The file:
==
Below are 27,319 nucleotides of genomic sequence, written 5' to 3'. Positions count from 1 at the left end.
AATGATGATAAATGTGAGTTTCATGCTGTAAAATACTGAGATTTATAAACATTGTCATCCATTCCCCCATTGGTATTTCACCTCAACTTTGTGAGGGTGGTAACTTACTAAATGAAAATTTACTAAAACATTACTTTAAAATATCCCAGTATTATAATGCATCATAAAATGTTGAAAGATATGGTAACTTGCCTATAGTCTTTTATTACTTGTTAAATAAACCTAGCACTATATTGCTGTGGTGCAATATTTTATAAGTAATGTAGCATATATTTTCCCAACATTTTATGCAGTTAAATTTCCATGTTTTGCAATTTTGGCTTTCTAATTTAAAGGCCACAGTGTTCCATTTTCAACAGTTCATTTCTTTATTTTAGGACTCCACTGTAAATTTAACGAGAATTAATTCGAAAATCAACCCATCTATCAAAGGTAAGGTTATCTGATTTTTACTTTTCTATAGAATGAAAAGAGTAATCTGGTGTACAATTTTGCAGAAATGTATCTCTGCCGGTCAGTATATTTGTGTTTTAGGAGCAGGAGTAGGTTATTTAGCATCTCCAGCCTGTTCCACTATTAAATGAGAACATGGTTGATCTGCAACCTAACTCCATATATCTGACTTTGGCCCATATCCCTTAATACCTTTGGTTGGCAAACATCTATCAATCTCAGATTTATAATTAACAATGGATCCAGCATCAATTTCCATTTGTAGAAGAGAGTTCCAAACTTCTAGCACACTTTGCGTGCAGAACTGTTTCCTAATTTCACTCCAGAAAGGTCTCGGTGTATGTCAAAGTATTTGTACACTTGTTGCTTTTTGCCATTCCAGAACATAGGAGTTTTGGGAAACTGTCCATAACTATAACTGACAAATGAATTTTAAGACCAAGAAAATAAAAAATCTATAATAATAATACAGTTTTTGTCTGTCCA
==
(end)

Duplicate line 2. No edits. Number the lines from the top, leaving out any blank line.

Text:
AATGATGATAAATGTGAGTTTCATGCTGTAAAATACTGAGATTTATAAACATTGTCATCCATTCCCCCATTGGTATTTCACCTCAACTTTGTGAGGGTGGTAACTTACTAAATGAAAATTTACTAAAACATTACTTTAAAATATCCCAGTATTATAATGCATCATAAAATGTTGAAAGATATGGTAACTTGCCTATAGTCTTTTATTACTTGTTAAATAAACCTAGCACTATATTGCTGTGGTGCAATATTTTATAAGTAATGTAGCATATATTTTCCCAACATTTTATGCAGTTAAATTTCCATGTTTTGCAATTTTGGCTTTCTAATTTAAAGGCCACAGTGTTCCATTTTCAACAGTTCATTTCTTTATTTTAGGACTCCACTGTAAATTTAACGAGAATTAATTCGAAAATCAACCCATCTATCAAAGGTAAGGTTATCTGATTTTTACTTTTCTATAGAATGAAAAGAGTAATCTGGTGTACAATTTTGCAGAAATGTATCTCTGCCGGTCAGTATATTTGTGTTTTAGGAGCAGGAGTAGGTTATTTAGCATCTCCAGCCTGTTCCACTATTAAATGAGAACATGGTTGATCTGCAACCTAACTCCATATATCTGACTTTGGCCCATATCCCTTAATACCTTTGGTTGGCAAACATCTATCAATCTCAGATTTATAATTAACAATGGATCCAGCATCAATTTCCATTTGTAGAAGAGAGTTCCAAACTTCTAGCACACTTTGCGTGCAGAACTGTTTCCTAATTTCACTCCAGAAAGGTCTCGGTGTATGTCAAAGTATTTGTACACTTGTTGCTTTTTGCCATTCCAGAACATAGGAGTTTTGGGAAACTGTCCATAACTATAACTGACAAATGAATTTTAAGACCAAGAAAATAAAAAATCTATAATAATAATACAGTTTTTGTCTGTCCA